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Carol Mertz

Carol Mertz is an independent game designer, Executive Director of indie game conference PixelPop Festival, and MFA graduate of the NYU Game Center. Having worked for over a decade in interactive arts and media, her portfolio of work centers around multidisciplinary projects that expand our perspective, help us learn about ourselves and each other, and challenge the typical boundaries of play. See more of her work at

Why are you studying games?
Games have a lot of unrealized potential, and I want to be among the artists exploring their possibilities.
Describe your favorite project made by a classmate.
There are too many favorites. I'll highlight "Get Through," by Shirley Huang (an emotionally-charged puzzle-platformer where you vary your communication styles to navigate the world), and "Yumi's Home," by Emperatriz Ung, Poe Sriwatanathamma, Xiaoxun Yu, Maria Mishurenko, and Shak'ar Mujukian (a lovely yet heart-wrenching vignette-style narrative game that takes a close look at mental health and family responsibility). Both have game pages on this website—you should check them out.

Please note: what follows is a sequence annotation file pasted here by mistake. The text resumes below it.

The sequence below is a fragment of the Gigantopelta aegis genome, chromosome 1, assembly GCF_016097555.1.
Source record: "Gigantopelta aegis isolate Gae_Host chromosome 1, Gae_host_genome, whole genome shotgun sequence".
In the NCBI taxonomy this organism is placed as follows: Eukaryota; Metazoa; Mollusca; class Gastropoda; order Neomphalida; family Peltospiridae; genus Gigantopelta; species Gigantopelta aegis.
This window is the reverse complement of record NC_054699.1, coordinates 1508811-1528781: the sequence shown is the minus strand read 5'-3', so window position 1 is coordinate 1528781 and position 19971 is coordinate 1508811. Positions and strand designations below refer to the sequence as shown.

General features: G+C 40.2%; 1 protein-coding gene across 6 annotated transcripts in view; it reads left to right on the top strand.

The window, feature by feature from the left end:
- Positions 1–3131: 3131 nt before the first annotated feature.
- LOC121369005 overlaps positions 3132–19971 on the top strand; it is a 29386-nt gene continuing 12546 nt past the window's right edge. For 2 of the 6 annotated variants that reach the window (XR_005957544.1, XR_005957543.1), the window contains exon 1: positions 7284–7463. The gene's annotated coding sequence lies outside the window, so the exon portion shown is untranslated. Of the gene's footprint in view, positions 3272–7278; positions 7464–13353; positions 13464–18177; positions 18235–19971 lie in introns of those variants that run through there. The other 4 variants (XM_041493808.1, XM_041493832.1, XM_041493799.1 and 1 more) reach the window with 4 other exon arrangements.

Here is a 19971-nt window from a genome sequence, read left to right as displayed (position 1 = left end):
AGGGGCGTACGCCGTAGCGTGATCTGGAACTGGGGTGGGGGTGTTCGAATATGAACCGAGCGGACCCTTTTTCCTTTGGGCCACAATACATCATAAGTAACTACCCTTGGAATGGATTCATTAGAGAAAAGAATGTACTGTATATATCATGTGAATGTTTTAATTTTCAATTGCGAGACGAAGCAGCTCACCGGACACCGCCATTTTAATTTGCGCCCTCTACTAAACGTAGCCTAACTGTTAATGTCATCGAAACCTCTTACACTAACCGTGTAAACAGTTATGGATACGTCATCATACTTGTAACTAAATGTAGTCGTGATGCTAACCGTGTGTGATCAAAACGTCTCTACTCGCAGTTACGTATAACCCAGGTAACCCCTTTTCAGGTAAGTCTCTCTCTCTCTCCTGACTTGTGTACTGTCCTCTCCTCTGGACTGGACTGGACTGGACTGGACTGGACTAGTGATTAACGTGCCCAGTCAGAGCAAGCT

Describe your most embarrassing playtesting moment.
You can't get embarrassed when you're playtesting. OWN THOSE BUGS!
What's your secret weapon?
I don't procrastinate. Most of the time.
Describe one memorable lecture, assignment, or exercise you've had at the Game Center.
The entirety of Prototype Studio was the most memorable and impactful educational experience of my academic career. Making a game a week for an entire semester was immensely empowering and formative.
How has the Game Center changed your thinking about games?
It's been great to have more opportunities to research and reflect on the cultural impact of games. I now have a deeper understanding of my role (and power) as a designer; being at the Game Center has encouraged me to reflect more deeply on my design values and the impact of my work.
What do you hope to accomplish after school?
As much as I can.
What's the last great game you played and what's great about it?
A few of us in our first year played Keep Talking and Nobody Explodes in our graduate lab quite a bit. It was so incredible to see how we collaborated, coped with stress, and adjusted how we communicated with each other. I'm really inspired by cooperative games that put a strong emphasis on communication.
What's your favorite New York City spot?
40°39'44.9"N 73°58'19.0"W